Bits and Bytes of Advice with Athena

 

 

Bits and Bytes of Advice with Athena

Bits and Bytes of Advice with Athena

by Athena Whitty
Editor in Chief

 

Dear Athena,

 I’m having some issues with a fellow co-worker and I’m not sure what to do. I have worked at my place of employment for the past four years, and we have gotten along before with no problems.

However, now it seems like things have done a complete 180. She is constantly telling me what to do and how to do it; even though she is not my boss. I have spoken to my manager about it, but it doesn’t seem to have done anything about it.

I can’t stand to continue to work like this, so any advice on what I should do?

 -Confused and Frustrated

Dear Confused and Frustrated,

Remember, when dealing with co-workers, they have lives outside of work. We’ve all had moments where our home life has leaded over to our work life.

Keeping it in mind that you may not be the real cause of the problems makes it easier to tackle this issue. Try speaking with the co-worker politely and directly, as she might not realize there is an issue in the first place.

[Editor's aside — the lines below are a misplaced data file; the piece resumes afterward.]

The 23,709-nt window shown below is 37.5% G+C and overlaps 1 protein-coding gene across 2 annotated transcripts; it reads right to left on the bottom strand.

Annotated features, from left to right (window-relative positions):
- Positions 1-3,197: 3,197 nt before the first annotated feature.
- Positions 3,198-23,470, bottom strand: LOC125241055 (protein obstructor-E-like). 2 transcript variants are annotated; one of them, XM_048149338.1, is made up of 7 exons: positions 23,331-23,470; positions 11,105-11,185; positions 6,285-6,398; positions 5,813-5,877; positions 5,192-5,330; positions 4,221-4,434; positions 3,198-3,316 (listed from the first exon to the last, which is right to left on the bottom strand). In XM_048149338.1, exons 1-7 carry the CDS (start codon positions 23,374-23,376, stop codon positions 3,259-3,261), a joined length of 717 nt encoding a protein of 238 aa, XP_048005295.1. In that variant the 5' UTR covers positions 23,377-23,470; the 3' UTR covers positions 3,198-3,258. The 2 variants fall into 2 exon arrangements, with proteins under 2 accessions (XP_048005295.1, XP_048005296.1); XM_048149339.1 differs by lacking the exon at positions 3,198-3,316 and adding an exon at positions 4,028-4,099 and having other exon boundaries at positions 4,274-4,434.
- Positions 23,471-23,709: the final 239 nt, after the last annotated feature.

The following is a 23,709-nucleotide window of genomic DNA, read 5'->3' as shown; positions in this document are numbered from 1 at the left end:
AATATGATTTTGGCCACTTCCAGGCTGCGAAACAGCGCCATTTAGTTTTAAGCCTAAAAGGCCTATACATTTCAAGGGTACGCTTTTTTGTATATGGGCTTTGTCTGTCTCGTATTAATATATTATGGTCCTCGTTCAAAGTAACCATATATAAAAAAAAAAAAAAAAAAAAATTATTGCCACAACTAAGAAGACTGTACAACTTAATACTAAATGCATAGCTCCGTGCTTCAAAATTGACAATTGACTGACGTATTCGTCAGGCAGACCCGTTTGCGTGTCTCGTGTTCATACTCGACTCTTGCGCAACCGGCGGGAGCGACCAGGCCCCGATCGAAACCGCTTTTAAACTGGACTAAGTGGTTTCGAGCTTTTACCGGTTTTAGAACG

Inform her that your supervisor has already assigned daily tasks, and if she would like you to complete any additional tasks to speak directly to your supervisor.

Approaching the situation this way has two benefits. The first being, that it keeps you out of trouble if your supervisor sees you doing something that was not assigned to you.

Secondly, this brings the problem directly to the supervisor and allows them to deal with the situation how they see fit. This also make the co-worker your supervisor’s problem, not yours.

If the problem persists, speak with your supervisor about it once more before escalating it up the chain of command.

When speaking with your supervisor, remember your approach makes a difference in their response. Tell your supervisor you are concerned with being able to complete your daily tasks properly with additional tasks assigned from the co-worker.

Also, ask your supervisor for a copy of your job description if you are not trained on the tasks you are being ask to complete to cover yourself.

If you’ve spoken to the co-worker, your supervisor and other supervisors with no results, it might be time to job search. No one should be miserable at work.

 

 

Athena Whitty Editor in Chief

Athena Whitty
Editor in Chief

Contact Athena at  athenawhitty@yahoo.com